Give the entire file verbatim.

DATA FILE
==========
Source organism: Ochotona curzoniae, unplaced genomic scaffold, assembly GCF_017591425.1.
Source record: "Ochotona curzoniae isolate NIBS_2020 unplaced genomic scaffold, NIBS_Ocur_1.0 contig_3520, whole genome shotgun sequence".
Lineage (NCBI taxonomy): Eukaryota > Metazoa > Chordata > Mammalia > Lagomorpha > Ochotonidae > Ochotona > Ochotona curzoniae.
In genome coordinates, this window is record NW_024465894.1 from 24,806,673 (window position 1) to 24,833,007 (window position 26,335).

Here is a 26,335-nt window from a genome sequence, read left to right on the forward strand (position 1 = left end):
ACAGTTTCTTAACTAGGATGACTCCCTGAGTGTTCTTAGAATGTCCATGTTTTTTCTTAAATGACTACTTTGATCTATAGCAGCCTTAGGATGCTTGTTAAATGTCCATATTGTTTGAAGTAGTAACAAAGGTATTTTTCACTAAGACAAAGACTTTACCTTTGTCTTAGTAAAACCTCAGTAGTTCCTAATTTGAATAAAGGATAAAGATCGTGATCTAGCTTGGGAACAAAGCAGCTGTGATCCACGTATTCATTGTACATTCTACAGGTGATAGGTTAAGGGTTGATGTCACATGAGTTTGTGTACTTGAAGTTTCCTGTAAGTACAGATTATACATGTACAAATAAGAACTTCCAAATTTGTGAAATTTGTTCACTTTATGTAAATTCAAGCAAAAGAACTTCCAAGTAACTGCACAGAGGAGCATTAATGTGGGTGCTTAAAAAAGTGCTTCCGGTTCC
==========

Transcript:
Source organism: Ochotona curzoniae, unplaced genomic scaffold, assembly GCF_017591425.1.
Source record: "Ochotona curzoniae isolate NIBS_2020 unplaced genomic scaffold, NIBS_Ocur_1.0 contig_3520, whole genome shotgun sequence".
Lineage (NCBI taxonomy): Eukaryota > Metazoa > Chordata > Mammalia > Lagomorpha > Ochotonidae > Ochotona > Ochotona curzoniae.
In genome coordinates, this window is record NW_024465894.1 from 24,806,673 (window position 1) to 24,833,007 (window position 26,335).

Here is a 26,335-nt window from a genome sequence, read left to right on the forward strand (position 1 = left end):
ACAGTTTCTTAACTAGGATGACTCCCTGAGTGTTCTTAGAATGTCCATGTTTTTTCTTAAATGACTACTTTGATCTATAGCAGCCTTAGGATGCTTGTTAAATGTCCATATTGTTTGAAGTAGTAACAAAGGTATTTTTCACTAAGACAAAGACTTTACCTTTGTCTTAGTAAAACCTCAGTAGTTCCTAATTTGAATAAAGGATAAAGATCGTGATCTAGCTTGGGAACAAAGCAGCTGTGATCCACGTATTCATTGTACATTCTACAGGTGATAGGTTAAGGGTTGATGTCACATGAGTTTGTGTACTTGAAGTTTCCTGTAAGTACAGATTATACATGTACAAATAAGAACTTCCAAATTTGTGAAATTTGTTCACTTTATGTAAATTCAAGCAAAAGAACTTCCAAGTAACTGCACAGAGGAGCATTAATGTGGGTGCTTAAAAAAGTGCTTCCGGTTCC